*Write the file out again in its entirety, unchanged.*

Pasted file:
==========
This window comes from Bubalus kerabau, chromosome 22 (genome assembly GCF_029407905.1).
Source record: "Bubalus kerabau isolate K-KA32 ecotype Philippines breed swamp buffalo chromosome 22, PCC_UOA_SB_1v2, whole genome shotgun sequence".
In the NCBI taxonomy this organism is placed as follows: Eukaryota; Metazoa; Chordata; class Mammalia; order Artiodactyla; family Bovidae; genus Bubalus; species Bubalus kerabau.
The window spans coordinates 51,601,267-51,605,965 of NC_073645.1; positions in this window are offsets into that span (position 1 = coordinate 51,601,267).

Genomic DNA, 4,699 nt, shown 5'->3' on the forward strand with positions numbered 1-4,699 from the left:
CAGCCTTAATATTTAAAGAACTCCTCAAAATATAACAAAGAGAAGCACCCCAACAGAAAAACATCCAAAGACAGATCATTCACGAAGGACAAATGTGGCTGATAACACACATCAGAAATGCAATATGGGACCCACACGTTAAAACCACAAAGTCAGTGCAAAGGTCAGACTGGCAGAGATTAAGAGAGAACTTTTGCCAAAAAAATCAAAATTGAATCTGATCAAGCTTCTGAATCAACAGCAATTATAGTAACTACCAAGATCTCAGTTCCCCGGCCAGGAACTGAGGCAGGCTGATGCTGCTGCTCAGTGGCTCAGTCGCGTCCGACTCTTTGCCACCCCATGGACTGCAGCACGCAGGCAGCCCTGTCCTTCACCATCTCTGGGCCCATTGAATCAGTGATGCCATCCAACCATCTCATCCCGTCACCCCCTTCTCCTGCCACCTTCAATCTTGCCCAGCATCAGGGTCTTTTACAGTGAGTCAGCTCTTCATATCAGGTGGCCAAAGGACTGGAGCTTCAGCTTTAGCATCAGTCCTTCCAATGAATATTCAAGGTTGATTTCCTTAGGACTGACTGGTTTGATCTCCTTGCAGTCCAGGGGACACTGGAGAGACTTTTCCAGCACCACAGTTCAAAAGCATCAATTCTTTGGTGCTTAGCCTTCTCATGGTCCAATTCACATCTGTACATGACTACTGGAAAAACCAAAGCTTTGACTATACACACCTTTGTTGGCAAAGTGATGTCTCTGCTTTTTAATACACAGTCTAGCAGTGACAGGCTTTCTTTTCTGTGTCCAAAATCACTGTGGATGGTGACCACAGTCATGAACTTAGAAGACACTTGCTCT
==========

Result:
This window comes from Bubalus kerabau, chromosome 22 (genome assembly GCF_029407905.1).
Source record: "Bubalus kerabau isolate K-KA32 ecotype Philippines breed swamp buffalo chromosome 22, PCC_UOA_SB_1v2, whole genome shotgun sequence".
In the NCBI taxonomy this organism is placed as follows: Eukaryota; Metazoa; Chordata; class Mammalia; order Artiodactyla; family Bovidae; genus Bubalus; species Bubalus kerabau.
The window spans coordinates 51,601,267-51,605,965 of NC_073645.1; positions in this window are offsets into that span (position 1 = coordinate 51,601,267).

Genomic DNA, 4,699 nt, shown 5'->3' on the forward strand with positions numbered 1-4,699 from the left:
CAGCCTTAATATTTAAAGAACTCCTCAAAATATAACAAAGAGAAGCACCCCAACAGAAAAACATCCAAAGACAGATCATTCACGAAGGACAAATGTGGCTGATAACACACATCAGAAATGCAATATGGGACCCACACGTTAAAACCACAAAGTCAGTGCAAAGGTCAGACTGGCAGAGATTAAGAGAGAACTTTTGCCAAAAAAATCAAAATTGAATCTGATCAAGCTTCTGAATCAACAGCAATTATAGTAACTACCAAGATCTCAGTTCCCCGGCCAGGAACTGAGGCAGGCTGATGCTGCTGCTCAGTGGCTCAGTCGCGTCCGACTCTTTGCCACCCCATGGACTGCAGCACGCAGGCAGCCCTGTCCTTCACCATCTCTGGGCCCATTGAATCAGTGATGCCATCCAACCATCTCATCCCGTCACCCCCTTCTCCTGCCACCTTCAATCTTGCCCAGCATCAGGGTCTTTTACAGTGAGTCAGCTCTTCATATCAGGTGGCCAAAGGACTGGAGCTTCAGCTTTAGCATCAGTCCTTCCAATGAATATTCAAGGTTGATTTCCTTAGGACTGACTGGTTTGATCTCCTTGCAGTCCAGGGGACACTGGAGAGACTTTTCCAGCACCACAGTTCAAAAGCATCAATTCTTTGGTGCTTAGCCTTCTCATGGTCCAATTCACATCTGTACATGACTACTGGAAAAACCAAAGCTTTGACTATACACACCTTTGTTGGCAAAGTGATGTCTCTGCTTTTTAATACACAGTCTAGCAGTGACAGGCTTTCTTTTCTGTGTCCAAAATCACTGTGGATGGTGACCACAGTCATGAACTTAGAAGACACTTGCTCT